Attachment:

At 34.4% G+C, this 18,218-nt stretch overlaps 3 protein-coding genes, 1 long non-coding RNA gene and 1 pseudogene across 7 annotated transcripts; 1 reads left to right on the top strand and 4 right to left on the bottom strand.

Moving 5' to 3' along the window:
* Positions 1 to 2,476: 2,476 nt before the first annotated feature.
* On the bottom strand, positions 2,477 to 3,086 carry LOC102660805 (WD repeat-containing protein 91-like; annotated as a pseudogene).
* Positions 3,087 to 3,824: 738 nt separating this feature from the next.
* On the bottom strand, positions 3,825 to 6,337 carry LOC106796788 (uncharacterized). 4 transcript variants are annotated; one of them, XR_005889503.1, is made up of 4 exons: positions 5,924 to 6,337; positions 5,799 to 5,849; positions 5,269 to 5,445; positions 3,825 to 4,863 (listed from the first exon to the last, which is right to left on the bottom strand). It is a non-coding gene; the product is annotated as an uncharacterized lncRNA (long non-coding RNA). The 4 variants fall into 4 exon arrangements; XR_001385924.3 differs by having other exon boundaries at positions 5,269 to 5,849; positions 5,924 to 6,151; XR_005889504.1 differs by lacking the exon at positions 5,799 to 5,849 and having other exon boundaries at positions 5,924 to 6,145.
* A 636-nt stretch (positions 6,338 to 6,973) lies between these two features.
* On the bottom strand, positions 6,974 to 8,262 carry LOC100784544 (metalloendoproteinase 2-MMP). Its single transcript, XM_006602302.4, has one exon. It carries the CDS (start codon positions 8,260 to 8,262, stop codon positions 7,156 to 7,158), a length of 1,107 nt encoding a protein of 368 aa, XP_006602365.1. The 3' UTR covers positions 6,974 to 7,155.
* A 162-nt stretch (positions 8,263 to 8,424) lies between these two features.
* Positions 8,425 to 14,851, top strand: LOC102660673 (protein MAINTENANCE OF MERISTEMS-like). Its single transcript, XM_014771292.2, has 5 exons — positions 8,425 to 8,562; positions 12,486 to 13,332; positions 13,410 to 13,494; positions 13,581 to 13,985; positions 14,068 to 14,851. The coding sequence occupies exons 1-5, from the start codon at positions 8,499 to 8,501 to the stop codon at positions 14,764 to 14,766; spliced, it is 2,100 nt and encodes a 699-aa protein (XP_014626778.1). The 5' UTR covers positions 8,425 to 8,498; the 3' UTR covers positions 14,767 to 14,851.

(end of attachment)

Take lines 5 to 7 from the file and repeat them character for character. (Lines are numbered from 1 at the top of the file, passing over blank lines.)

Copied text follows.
* Positions 3,087 to 3,824: 738 nt separating this feature from the next.
* On the bottom strand, positions 3,825 to 6,337 carry LOC106796788 (uncharacterized). 4 transcript variants are annotated; one of them, XR_005889503.1, is made up of 4 exons: positions 5,924 to 6,337; positions 5,799 to 5,849; positions 5,269 to 5,445; positions 3,825 to 4,863 (listed from the first exon to the last, which is right to left on the bottom strand). It is a non-coding gene; the product is annotated as an uncharacterized lncRNA (long non-coding RNA). The 4 variants fall into 4 exon arrangements; XR_001385924.3 differs by having other exon boundaries at positions 5,269 to 5,849; positions 5,924 to 6,151; XR_005889504.1 differs by lacking the exon at positions 5,799 to 5,849 and having other exon boundaries at positions 5,924 to 6,145.
* A 636-nt stretch (positions 6,338 to 6,973) lies between these two features.